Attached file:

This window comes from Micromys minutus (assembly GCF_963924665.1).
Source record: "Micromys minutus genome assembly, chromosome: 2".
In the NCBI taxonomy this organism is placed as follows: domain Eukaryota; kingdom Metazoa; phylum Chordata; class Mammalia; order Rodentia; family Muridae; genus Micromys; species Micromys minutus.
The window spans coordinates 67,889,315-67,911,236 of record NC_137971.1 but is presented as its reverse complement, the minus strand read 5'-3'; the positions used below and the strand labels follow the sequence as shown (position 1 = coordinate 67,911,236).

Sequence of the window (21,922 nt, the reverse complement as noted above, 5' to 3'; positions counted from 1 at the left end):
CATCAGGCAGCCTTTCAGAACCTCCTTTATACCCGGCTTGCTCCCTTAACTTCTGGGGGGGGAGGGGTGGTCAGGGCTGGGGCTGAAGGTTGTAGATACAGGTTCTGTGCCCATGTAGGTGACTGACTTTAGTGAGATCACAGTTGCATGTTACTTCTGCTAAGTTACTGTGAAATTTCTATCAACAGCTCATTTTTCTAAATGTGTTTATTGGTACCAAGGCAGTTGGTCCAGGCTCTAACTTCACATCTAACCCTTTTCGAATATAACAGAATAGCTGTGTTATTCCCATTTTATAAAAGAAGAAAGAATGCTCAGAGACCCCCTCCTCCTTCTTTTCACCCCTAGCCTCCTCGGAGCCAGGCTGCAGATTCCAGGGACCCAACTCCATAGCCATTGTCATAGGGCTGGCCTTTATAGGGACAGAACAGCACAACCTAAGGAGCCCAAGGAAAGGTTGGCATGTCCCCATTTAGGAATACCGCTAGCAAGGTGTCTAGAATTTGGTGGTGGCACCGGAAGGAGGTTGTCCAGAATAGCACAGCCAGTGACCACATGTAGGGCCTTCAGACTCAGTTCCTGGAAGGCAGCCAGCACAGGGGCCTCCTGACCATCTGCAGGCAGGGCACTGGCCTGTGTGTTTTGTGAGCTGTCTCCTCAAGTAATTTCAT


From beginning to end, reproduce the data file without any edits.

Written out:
This window comes from Micromys minutus (assembly GCF_963924665.1).
Source record: "Micromys minutus genome assembly, chromosome: 2".
In the NCBI taxonomy this organism is placed as follows: domain Eukaryota; kingdom Metazoa; phylum Chordata; class Mammalia; order Rodentia; family Muridae; genus Micromys; species Micromys minutus.
The window spans coordinates 67,889,315-67,911,236 of record NC_137971.1 but is presented as its reverse complement, the minus strand read 5'-3'; the positions used below and the strand labels follow the sequence as shown (position 1 = coordinate 67,911,236).

Sequence of the window (21,922 nt, the reverse complement as noted above, 5' to 3'; positions counted from 1 at the left end):
CATCAGGCAGCCTTTCAGAACCTCCTTTATACCCGGCTTGCTCCCTTAACTTCTGGGGGGGGAGGGGTGGTCAGGGCTGGGGCTGAAGGTTGTAGATACAGGTTCTGTGCCCATGTAGGTGACTGACTTTAGTGAGATCACAGTTGCATGTTACTTCTGCTAAGTTACTGTGAAATTTCTATCAACAGCTCATTTTTCTAAATGTGTTTATTGGTACCAAGGCAGTTGGTCCAGGCTCTAACTTCACATCTAACCCTTTTCGAATATAACAGAATAGCTGTGTTATTCCCATTTTATAAAAGAAGAAAGAATGCTCAGAGACCCCCTCCTCCTTCTTTTCACCCCTAGCCTCCTCGGAGCCAGGCTGCAGATTCCAGGGACCCAACTCCATAGCCATTGTCATAGGGCTGGCCTTTATAGGGACAGAACAGCACAACCTAAGGAGCCCAAGGAAAGGTTGGCATGTCCCCATTTAGGAATACCGCTAGCAAGGTGTCTAGAATTTGGTGGTGGCACCGGAAGGAGGTTGTCCAGAATAGCACAGCCAGTGACCACATGTAGGGCCTTCAGACTCAGTTCCTGGAAGGCAGCCAGCACAGGGGCCTCCTGACCATCTGCAGGCAGGGCACTGGCCTGTGTGTTTTGTGAGCTGTCTCCTCAAGTAATTTCAT